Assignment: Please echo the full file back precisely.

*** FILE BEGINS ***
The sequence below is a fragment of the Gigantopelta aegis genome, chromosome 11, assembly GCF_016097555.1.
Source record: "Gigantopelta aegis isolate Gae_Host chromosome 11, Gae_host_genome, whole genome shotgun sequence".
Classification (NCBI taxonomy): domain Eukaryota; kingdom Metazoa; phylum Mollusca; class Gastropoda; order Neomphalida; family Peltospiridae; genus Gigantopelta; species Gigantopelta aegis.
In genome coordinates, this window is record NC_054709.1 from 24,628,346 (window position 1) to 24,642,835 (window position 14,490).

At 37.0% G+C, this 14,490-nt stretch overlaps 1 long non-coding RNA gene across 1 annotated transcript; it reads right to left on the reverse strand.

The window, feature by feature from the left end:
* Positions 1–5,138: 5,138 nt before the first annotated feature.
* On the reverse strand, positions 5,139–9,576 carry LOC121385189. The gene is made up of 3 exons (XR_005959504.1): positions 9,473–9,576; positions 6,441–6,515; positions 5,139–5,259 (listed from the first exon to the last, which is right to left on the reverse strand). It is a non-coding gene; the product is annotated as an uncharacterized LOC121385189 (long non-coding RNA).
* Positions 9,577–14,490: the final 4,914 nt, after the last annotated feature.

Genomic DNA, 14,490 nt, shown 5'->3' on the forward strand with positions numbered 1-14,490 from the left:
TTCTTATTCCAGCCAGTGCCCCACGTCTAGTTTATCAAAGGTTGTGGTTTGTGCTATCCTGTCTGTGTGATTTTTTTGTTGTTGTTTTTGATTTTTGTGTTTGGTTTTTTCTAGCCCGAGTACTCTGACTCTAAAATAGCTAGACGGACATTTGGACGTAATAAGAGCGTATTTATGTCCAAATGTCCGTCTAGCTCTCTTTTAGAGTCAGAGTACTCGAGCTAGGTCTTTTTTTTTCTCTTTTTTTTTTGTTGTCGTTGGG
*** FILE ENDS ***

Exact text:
The sequence below is a fragment of the Gigantopelta aegis genome, chromosome 11, assembly GCF_016097555.1.
Source record: "Gigantopelta aegis isolate Gae_Host chromosome 11, Gae_host_genome, whole genome shotgun sequence".
Classification (NCBI taxonomy): domain Eukaryota; kingdom Metazoa; phylum Mollusca; class Gastropoda; order Neomphalida; family Peltospiridae; genus Gigantopelta; species Gigantopelta aegis.
In genome coordinates, this window is record NC_054709.1 from 24,628,346 (window position 1) to 24,642,835 (window position 14,490).

At 37.0% G+C, this 14,490-nt stretch overlaps 1 long non-coding RNA gene across 1 annotated transcript; it reads right to left on the reverse strand.

The window, feature by feature from the left end:
* Positions 1–5,138: 5,138 nt before the first annotated feature.
* On the reverse strand, positions 5,139–9,576 carry LOC121385189. The gene is made up of 3 exons (XR_005959504.1): positions 9,473–9,576; positions 6,441–6,515; positions 5,139–5,259 (listed from the first exon to the last, which is right to left on the reverse strand). It is a non-coding gene; the product is annotated as an uncharacterized LOC121385189 (long non-coding RNA).
* Positions 9,577–14,490: the final 4,914 nt, after the last annotated feature.

Genomic DNA, 14,490 nt, shown 5'->3' on the forward strand with positions numbered 1-14,490 from the left:
TTCTTATTCCAGCCAGTGCCCCACGTCTAGTTTATCAAAGGTTGTGGTTTGTGCTATCCTGTCTGTGTGATTTTTTTGTTGTTGTTTTTGATTTTTGTGTTTGGTTTTTTCTAGCCCGAGTACTCTGACTCTAAAATAGCTAGACGGACATTTGGACGTAATAAGAGCGTATTTATGTCCAAATGTCCGTCTAGCTCTCTTTTAGAGTCAGAGTACTCGAGCTAGGTCTTTTTTTTTCTCTTTTTTTTTTGTTGTCGTTGGG